• It allows remote monitoring — users can set the app to automatically text message their dosing info to up to five people. This can include not only every insulin dose but also blood glucose and carb values (if entered manually), all compiled into a single text message.
  • Users can share reports with healthcare providers.
  • The free Companion app works with both iOS and Android, though compatibility may depend on the particular smartphone version.
  • The pen is FDA-approved for use in all ages as of mid-2020.

Notably, in August 2020, Medtronic Diabetes acquired Companion and its InPen, adding this unique insulin delivery device to its leading lineup of insulin pumps. Now, Medtronic will have a delivery product to offer non-pumpers as well.

Once the acquisition is finalized by year’s end 2020, InPen will formally become part of the ever-evolving Medtronic lineup along with the Minimed insulin pumps and closed loop technology.

Pen caps for data tracking

The predecessor to smart insulin pens were ‘data tracking caps’ that could be fitted on top of the insulin pen. Some memorable names in that market were Timesulin, InsulCheck, and Common Sensing. Several of these are still around in different forms, being integrated into other systems.

This 2019 overview in the journal Diabetes Spectrum offers a comprehensive breakdown of the many different caps and related insulin pen components in the U.S. and worldwide. The authors note that: “Smart connected pens, devices, and attachments may aid in minimizing the long-term costs and complications of diabetes, and improve diabetes care overall.”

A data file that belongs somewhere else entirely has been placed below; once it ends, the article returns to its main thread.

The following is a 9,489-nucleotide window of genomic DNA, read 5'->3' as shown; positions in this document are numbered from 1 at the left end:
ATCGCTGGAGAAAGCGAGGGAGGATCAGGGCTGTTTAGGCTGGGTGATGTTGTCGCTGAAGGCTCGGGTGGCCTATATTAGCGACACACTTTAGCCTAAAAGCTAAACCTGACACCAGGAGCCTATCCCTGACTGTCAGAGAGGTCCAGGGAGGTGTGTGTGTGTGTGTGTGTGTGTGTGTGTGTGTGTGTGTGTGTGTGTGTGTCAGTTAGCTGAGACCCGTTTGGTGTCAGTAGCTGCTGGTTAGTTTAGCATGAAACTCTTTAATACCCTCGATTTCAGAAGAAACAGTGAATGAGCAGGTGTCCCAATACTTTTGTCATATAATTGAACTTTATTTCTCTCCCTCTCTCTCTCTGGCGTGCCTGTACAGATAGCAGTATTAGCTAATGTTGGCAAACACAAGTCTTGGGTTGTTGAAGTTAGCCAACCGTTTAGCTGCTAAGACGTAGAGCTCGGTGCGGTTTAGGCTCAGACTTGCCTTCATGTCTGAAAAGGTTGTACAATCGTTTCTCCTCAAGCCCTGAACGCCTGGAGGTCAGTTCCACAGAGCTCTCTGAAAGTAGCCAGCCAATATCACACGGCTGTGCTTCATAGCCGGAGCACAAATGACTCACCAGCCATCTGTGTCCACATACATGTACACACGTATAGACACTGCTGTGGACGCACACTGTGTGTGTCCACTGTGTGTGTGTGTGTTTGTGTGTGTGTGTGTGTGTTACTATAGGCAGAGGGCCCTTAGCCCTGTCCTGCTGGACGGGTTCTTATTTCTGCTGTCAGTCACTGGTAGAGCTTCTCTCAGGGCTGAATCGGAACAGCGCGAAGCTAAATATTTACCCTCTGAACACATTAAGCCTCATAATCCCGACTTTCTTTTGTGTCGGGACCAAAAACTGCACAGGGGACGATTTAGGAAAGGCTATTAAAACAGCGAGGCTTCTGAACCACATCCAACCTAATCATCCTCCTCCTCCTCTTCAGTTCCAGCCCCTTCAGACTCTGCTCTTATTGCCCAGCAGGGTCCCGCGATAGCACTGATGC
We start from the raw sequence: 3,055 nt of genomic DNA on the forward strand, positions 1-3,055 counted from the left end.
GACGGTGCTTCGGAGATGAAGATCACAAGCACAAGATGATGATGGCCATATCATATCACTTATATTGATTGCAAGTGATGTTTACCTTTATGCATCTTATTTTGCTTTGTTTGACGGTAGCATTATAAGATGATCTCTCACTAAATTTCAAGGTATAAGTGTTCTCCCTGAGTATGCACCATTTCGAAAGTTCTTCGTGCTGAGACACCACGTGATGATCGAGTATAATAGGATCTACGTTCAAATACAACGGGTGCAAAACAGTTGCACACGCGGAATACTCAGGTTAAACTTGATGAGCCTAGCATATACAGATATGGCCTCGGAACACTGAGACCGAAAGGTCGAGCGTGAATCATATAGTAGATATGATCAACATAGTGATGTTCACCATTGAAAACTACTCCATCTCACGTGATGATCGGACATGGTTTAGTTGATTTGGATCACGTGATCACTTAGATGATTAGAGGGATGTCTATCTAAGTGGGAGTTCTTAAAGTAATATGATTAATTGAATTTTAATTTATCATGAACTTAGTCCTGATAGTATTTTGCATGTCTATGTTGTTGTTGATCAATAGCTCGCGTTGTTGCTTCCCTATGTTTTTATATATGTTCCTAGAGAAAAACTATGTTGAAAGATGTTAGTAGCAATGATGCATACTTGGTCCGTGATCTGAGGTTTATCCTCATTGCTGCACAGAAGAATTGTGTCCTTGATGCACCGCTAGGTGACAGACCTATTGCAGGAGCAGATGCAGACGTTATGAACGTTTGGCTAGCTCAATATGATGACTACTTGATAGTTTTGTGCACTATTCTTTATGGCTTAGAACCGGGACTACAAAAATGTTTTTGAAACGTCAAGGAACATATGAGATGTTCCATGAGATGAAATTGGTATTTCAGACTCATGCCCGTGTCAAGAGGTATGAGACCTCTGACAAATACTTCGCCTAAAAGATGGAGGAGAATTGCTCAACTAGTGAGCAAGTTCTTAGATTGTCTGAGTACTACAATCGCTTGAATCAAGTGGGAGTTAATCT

Beyond the InPen, a handful of new smart connected insulin pens are on the horizon and could be available in the next year or two.

Of course, one key is integration with continuous glucose monitors (CGMs) and other diabetes data platforms like Tidepool, Glooko, and Roche’s mySugr.

Bigfoot Unity

This is where the original Timesulin pen cap tech landed, at Northern California startup Bigfoot Biomedical, which has been around since 2015 and came out of the do-it-yourself diabetes #WeAreNotWaiting movement.

Bigfoot has been working since its inception to bring to market a full closed loop system dubbed Bigfoot Autonomy that uses the former Asante Snap insulin pump the company acquired.

But recently they made the decision to focus on a first-generation system centered around a smart insulin pen called Bigfoot Unity.

This system uses the “smart” digital pen cap developed by Timesulin — and acquired by Bigfoot in 2017 — as the base for its design. Yet, it goes beyond just tracking dosing data.

There will be two versions of the pen cap, one for basal (long-acting) and bolus (rapid-acting) insulin pens. Importantly, Bigfoot Unity will work with any type of insulin. The connected “smart” caps are designed to fit universally on all insulin pen models.

The caps will read CGM data directly from a future version of the Bluetooth-enabled Abbott FreeStyle Libre flash glucose monitoring sensor to make insulin-dosing decisions based on those glucose readings.